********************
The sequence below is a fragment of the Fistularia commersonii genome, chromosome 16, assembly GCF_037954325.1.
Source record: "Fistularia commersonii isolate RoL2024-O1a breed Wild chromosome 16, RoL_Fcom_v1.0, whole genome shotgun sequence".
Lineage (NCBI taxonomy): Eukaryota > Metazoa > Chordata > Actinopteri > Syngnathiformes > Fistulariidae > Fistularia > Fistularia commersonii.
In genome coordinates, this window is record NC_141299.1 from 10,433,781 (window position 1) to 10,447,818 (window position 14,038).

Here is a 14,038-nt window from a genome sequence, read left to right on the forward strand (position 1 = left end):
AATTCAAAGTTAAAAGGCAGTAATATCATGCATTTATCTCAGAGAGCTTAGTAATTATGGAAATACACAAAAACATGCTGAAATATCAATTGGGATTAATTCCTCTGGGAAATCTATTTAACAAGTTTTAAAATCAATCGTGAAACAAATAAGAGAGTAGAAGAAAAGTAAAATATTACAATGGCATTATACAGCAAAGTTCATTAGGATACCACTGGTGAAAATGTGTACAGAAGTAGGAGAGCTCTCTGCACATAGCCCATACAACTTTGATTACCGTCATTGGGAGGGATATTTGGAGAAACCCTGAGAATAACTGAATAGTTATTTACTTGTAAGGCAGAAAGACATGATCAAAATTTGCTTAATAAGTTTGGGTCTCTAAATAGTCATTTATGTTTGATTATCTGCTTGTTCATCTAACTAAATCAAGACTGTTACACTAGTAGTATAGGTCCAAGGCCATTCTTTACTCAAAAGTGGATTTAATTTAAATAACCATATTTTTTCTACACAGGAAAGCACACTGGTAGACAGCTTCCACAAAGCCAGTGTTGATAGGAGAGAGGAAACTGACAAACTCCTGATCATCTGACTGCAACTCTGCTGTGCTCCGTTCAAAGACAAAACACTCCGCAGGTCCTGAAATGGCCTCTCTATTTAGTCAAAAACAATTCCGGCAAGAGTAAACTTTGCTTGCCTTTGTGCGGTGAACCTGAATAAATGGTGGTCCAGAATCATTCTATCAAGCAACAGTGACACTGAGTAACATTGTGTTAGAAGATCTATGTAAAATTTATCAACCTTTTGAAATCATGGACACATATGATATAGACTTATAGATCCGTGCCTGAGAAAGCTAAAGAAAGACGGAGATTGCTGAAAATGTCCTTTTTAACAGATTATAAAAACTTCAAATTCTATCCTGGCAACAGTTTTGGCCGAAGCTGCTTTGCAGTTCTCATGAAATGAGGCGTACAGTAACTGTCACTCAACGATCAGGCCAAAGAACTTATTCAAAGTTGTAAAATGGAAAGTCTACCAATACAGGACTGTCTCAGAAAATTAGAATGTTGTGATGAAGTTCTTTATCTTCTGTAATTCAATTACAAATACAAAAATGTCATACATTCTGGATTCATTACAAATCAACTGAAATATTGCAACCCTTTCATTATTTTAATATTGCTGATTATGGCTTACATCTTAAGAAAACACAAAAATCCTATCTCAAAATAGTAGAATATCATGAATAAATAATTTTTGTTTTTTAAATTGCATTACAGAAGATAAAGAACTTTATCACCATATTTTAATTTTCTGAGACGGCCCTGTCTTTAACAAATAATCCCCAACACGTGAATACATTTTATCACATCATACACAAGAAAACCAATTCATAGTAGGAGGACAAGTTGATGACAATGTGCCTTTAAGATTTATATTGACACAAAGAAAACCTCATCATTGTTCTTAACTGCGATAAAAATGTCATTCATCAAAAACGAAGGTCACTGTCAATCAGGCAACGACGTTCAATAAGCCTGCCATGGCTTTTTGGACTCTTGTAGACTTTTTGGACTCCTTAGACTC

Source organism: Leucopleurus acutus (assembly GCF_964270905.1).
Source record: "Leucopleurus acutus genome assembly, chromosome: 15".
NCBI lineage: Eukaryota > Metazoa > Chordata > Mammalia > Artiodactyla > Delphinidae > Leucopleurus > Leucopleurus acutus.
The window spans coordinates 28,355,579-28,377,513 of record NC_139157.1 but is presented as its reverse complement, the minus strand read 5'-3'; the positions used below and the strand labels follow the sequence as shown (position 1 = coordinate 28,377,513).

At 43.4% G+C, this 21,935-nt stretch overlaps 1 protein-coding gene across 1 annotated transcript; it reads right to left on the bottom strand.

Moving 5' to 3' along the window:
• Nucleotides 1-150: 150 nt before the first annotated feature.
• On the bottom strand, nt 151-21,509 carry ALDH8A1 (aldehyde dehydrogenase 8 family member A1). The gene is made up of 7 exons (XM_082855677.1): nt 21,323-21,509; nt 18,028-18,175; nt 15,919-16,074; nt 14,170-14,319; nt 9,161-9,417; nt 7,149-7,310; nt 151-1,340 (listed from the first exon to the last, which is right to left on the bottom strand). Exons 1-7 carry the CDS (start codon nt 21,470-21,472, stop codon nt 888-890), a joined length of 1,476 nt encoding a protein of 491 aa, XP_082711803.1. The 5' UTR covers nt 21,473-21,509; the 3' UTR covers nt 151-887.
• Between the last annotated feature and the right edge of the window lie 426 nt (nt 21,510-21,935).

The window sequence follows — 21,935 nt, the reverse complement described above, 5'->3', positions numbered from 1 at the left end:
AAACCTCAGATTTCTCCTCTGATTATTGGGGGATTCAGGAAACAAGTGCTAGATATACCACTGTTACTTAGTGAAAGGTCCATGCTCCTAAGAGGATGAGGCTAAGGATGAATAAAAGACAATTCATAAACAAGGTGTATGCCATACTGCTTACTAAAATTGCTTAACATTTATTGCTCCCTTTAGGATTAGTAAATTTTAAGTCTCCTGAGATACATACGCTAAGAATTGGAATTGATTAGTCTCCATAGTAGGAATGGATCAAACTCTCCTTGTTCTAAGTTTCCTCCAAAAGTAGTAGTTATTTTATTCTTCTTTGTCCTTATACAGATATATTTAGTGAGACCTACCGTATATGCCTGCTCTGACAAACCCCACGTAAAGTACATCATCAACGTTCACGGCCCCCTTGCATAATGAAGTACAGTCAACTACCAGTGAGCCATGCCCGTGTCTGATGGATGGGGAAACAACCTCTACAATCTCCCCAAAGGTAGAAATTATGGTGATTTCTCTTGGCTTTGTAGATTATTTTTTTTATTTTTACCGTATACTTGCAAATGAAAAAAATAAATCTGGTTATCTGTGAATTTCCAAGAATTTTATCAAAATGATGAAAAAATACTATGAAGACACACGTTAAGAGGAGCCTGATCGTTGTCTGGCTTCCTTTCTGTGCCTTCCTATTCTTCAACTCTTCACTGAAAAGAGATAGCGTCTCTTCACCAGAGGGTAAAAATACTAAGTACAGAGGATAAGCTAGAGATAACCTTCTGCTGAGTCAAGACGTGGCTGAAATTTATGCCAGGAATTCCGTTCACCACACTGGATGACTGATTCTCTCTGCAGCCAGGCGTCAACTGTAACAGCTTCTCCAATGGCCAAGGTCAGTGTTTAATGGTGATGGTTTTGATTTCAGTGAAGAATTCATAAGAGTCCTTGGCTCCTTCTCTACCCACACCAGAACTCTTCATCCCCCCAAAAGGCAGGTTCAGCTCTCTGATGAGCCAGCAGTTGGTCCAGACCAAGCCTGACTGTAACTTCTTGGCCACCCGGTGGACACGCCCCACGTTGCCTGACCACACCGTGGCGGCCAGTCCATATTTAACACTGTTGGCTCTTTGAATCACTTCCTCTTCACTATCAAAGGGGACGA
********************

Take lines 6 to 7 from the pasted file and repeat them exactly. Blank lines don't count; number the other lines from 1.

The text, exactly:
AATTCAAAGTTAAAAGGCAGTAATATCATGCATTTATCTCAGAGAGCTTAGTAATTATGGAAATACACAAAAACATGCTGAAATATCAATTGGGATTAATTCCTCTGGGAAATCTATTTAACAAGTTTTAAAATCAATCGTGAAACAAATAAGAGAGTAGAAGAAAAGTAAAATATTACAATGGCATTATACAGCAAAGTTCATTAGGATACCACTGGTGAAAATGTGTACAGAAGTAGGAGAGCTCTCTGCACATAGCCCATACAACTTTGATTACCGTCATTGGGAGGGATATTTGGAGAAACCCTGAGAATAACTGAATAGTTATTTACTTGTAAGGCAGAAAGACATGATCAAAATTTGCTTAATAAGTTTGGGTCTCTAAATAGTCATTTATGTTTGATTATCTGCTTGTTCATCTAACTAAATCAAGACTGTTACACTAGTAGTATAGGTCCAAGGCCATTCTTTACTCAAAAGTGGATTTAATTTAAATAACCATATTTTTTCTACACAGGAAAGCACACTGGTAGACAGCTTCCACAAAGCCAGTGTTGATAGGAGAGAGGAAACTGACAAACTCCTGATCATCTGACTGCAACTCTGCTGTGCTCCGTTCAAAGACAAAACACTCCGCAGGTCCTGAAATGGCCTCTCTATTTAGTCAAAAACAATTCCGGCAAGAGTAAACTTTGCTTGCCTTTGTGCGGTGAACCTGAATAAATGGTGGTCCAGAATCATTCTATCAAGCAACAGTGACACTGAGTAACATTGTGTTAGAAGATCTATGTAAAATTTATCAACCTTTTGAAATCATGGACACATATGATATAGACTTATAGATCCGTGCCTGAGAAAGCTAAAGAAAGACGGAGATTGCTGAAAATGTCCTTTTTAACAGATTATAAAAACTTCAAATTCTATCCTGGCAACAGTTTTGGCCGAAGCTGCTTTGCAGTTCTCATGAAATGAGGCGTACAGTAACTGTCACTCAACGATCAGGCCAAAGAACTTATTCAAAGTTGTAAAATGGAAAGTCTACCAATACAGGACTGTCTCAGAAAATTAGAATGTTGTGATGAAGTTCTTTATCTTCTGTAATTCAATTACAAATACAAAAATGTCATACATTCTGGATTCATTACAAATCAACTGAAATATTGCAACCCTTTCATTATTTTAATATTGCTGATTATGGCTTACATCTTAAGAAAACACAAAAATCCTATCTCAAAATAGTAGAATATCATGAATAAATAATTTTTGTTTTTTAAATTGCATTACAGAAGATAAAGAACTTTATCACCATATTTTAATTTTCTGAGACGGCCCTGTCTTTAACAAATAATCCCCAACACGTGAATACATTTTATCACATCATACACAAGAAAACCAATTCATAGTAGGAGGACAAGTTGATGACAATGTGCCTTTAAGATTTATATTGACACAAAGAAAACCTCATCATTGTTCTTAACTGCGATAAAAATGTCATTCATCAAAAACGAAGGTCACTGTCAATCAGGCAACGACGTTCAATAAGCCTGCCATGGCTTTTTGGACTCTTGTAGACTTTTTGGACTCCTTAGACTC

Source organism: Leucopleurus acutus (assembly GCF_964270905.1).